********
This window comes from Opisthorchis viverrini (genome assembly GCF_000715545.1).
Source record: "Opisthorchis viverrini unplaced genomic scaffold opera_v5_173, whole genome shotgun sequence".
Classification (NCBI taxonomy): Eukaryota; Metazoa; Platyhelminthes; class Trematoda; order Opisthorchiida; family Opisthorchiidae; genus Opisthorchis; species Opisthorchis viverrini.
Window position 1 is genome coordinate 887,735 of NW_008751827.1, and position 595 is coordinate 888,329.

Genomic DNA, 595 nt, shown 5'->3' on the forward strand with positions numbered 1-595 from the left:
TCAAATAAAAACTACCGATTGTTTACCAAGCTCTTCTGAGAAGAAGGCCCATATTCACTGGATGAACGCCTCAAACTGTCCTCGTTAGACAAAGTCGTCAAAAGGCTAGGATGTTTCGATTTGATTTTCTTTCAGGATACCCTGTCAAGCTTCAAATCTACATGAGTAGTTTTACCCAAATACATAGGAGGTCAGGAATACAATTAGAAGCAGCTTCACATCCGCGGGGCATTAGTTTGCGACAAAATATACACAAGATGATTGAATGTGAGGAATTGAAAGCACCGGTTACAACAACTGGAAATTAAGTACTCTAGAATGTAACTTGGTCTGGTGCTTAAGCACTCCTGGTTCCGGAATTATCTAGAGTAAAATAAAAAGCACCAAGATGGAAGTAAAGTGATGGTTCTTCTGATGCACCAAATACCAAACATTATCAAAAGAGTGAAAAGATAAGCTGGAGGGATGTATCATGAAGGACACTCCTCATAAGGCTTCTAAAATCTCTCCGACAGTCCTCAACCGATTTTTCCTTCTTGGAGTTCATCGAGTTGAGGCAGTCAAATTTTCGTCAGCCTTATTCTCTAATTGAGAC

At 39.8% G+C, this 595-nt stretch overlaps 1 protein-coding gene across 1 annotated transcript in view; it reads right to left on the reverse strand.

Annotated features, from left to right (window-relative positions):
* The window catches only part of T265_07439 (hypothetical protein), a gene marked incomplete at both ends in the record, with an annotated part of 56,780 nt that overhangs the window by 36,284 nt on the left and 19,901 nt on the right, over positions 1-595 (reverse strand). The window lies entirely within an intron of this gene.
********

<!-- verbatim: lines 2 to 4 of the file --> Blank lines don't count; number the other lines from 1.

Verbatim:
Source record: "Opisthorchis viverrini unplaced genomic scaffold opera_v5_173, whole genome shotgun sequence".
Classification (NCBI taxonomy): Eukaryota; Metazoa; Platyhelminthes; class Trematoda; order Opisthorchiida; family Opisthorchiidae; genus Opisthorchis; species Opisthorchis viverrini.
Window position 1 is genome coordinate 887,735 of NW_008751827.1, and position 595 is coordinate 888,329.